antibiotics during breastfeeding

Prohibited antibiotics during breastfeeding:

Drugs incompatible with this process are:

  • Tetracyclines (Minocycline, Tetracycline, Doxycycline). They negatively affect the development of bone tissue and have a toxic effect on the baby’s systems and organs.
  • Lincosamides (Lincomycin). They can negatively affect the intestinal microflora, leading to diarrhea and thrush; may damage the mucous membrane and cause bleeding.
  • Fluoroquinolones (Ciprofloxacin, Tsiprolet, Norfloxacin and others). They should be avoided due to the theoretical risk of arthropathy.
  • Sulfonamides (Biseptol, Sulfacyl sodium). They have a toxic effect on the organs and tissues of the baby, in particular, they can disrupt the functioning of the liver. They are best avoided in infants with hyperbilirubinemia or glucose-6-phosphate dehydrogenase deficiency.
  • Aminoglycosides (Gentamicin, Netromycin). The instructions for use say that when taking this drug, breastfeeding should be interrupted - and for good reason. Despite the fact that they pass into breast milk in small quantities, even so they can have a toxic effect on the child, affecting the kidneys, organs of vision and hearing.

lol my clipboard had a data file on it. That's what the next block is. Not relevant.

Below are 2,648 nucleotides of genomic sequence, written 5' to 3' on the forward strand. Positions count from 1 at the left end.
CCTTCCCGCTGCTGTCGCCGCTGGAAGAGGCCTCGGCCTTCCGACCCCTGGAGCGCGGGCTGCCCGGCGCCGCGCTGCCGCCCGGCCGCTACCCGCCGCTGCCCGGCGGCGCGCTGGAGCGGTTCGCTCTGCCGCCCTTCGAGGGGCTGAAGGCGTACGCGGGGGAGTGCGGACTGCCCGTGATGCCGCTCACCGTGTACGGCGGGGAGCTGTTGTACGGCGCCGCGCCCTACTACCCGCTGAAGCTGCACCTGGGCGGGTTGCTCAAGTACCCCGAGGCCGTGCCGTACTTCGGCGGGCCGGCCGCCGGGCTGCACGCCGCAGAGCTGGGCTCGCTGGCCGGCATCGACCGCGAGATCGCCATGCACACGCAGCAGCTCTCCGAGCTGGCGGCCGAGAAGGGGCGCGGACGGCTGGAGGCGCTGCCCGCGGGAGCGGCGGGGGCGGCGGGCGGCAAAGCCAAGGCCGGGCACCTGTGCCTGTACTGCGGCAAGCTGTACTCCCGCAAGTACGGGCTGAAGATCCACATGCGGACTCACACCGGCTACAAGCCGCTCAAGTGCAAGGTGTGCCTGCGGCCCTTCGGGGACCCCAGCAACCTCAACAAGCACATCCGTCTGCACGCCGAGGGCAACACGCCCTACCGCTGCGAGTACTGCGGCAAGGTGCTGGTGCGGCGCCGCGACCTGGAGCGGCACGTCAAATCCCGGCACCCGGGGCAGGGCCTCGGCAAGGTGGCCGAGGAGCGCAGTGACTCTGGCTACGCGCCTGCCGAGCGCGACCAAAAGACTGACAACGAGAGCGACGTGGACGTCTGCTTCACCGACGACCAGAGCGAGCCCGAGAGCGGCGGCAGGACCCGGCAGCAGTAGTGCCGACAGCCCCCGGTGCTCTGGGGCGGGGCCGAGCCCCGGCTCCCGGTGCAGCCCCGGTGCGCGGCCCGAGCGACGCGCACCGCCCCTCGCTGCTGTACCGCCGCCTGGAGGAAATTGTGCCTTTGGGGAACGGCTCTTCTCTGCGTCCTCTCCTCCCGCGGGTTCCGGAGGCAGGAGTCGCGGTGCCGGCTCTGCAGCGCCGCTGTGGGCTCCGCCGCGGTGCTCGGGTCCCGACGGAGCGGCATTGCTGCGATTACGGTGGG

Approved antibiotics for breastfeeding.

Always contact a competent specialist and do not self-medicate. You should not listen to the advice of a neighbor or friend who took some medications - these people will not be responsible for the consequences of their use!

Among the drugs of choice:

Macrolides (Azithromycin, Clarithromycin).

They are considered safe, but changes in intestinal flora and diarrhea in a child are possible. It is not recommended to take these medications in the first month after the baby is born.

Penicillins (Amoxicillin, Flemoxin solutab).

Considered safe. Note: Although the amoxicillin/clavulanic acid combination is widely used during lactation, there are no published data on the safety of clavulanic acid.